Life Course Pathways of Adversities Linking Adolescent Socioeconomic Circumstances and Functional Somatic Symptoms in Mid-Adulthood: A Path Analysis Study
2016 (English)In: PLoS ONE, ISSN 1932-6203, E-ISSN 1932-6203, Vol. 11, no 5, e0155963Article in journal (Refereed) PublishedText
While research examining the health impact of early socioeconomic conditions suggests that effects may exist independently of or jointly with adult socioeconomic position, studies exploring other potential pathways are few. Following a chain of risk life course model, this prospective study seeks to examine whether pathways of occupational class as well as material and social adversities across the life course link socioeconomic disadvantage in adolescent to functional somatic symptoms in mid-adulthood. Applying path analysis, a multiple mediator model was assessed using prospective data collected during 26 years through the Northern Swedish Cohort. The sample contained 987 individuals residing in the municipality of Lulea, Sweden, who participated in questionnaire surveys at age 16, 21, 30 and 42. Socioeconomic conditions (high/low) in adolescence (age 16) were operationalized using the occupation of the parents, while occupational class in adulthood (manual/nonmanual) was measured using the participant's own occupation at age 21 and 30. The adversity measurements were constructed as separate age specific parcels at age 21 and 30. Social adversity included items pertaining to stressful life events that could potentially harm salient relationships, while material adversity was operationalized using items concerning unfavorable financial and material circumstances. Functional somatic symptoms at age 42 was a summary measure of self-reported physical symptoms, palpitation and sleeping difficulties that had occurred during the last 12 months. An association between socioeconomic conditions at age 16 and functional somatic symptoms at age 42 (r = 0.068) which was partially explained by people's own occupational class at age 21 and then material as well as social adversity at age 30 was revealed. Rather than proposing a direct and independent health effect of the socioeconomic conditions of the family, the present study suggests that growing up in an unfavorable socioeconomic environment might be a source for a chain of adverse material and social living situations, which in turn affects adult health.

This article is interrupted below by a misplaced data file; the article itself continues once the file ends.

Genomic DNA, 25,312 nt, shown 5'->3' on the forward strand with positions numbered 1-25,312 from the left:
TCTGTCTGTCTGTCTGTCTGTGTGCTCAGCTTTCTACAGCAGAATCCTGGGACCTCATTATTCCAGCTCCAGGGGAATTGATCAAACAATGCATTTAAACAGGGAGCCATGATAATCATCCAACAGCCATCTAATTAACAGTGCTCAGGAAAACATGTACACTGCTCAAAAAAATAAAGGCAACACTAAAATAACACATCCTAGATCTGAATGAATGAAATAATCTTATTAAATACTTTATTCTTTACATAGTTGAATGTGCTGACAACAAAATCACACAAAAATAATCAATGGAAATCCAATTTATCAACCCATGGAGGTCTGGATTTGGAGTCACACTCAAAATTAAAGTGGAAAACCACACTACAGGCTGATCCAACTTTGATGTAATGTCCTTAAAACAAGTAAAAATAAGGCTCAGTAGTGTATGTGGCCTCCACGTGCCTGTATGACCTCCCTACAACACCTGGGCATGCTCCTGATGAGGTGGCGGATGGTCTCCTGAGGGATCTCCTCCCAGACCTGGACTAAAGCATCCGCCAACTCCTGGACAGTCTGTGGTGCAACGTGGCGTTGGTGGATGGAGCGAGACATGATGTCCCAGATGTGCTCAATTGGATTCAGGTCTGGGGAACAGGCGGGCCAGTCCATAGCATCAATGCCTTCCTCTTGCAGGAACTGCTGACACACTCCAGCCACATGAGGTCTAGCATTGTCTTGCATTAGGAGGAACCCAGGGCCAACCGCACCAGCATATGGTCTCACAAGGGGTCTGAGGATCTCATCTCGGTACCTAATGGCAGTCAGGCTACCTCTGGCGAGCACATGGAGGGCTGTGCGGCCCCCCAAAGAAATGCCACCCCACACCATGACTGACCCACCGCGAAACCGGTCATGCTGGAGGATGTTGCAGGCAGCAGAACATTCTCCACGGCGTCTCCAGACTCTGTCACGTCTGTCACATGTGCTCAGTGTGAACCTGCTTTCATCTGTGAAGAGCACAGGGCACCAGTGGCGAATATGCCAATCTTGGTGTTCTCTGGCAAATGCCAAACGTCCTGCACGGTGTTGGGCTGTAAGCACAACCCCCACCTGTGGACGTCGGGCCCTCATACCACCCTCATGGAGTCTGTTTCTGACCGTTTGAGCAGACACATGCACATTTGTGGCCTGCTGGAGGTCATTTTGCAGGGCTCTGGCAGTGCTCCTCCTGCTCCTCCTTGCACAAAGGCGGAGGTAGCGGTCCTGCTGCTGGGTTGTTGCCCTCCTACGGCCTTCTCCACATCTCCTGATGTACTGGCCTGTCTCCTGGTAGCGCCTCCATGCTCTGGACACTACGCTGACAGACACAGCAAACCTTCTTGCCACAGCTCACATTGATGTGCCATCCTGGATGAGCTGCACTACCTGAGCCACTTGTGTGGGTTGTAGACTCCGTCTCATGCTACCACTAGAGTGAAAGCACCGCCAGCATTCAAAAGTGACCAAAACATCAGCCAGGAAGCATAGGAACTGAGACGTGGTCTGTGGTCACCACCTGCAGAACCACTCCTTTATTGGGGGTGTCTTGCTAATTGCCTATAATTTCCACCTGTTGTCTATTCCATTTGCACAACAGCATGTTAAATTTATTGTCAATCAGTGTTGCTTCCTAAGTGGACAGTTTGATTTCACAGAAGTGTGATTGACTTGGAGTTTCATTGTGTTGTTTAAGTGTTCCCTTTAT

Place, publisher, year, edition, pages
2016. Vol. 11, no 5, e0155963
Public Health, Global Health, Social Medicine and Epidemiology
IdentifiersURN: urn:nbn:se:umu:diva-123074DOI: 10.1371/journal.pone.0155963ISI: 000376880200041PubMedID: 27214206OAI: oai:DiVA.org:umu-123074DiVA: diva2:943194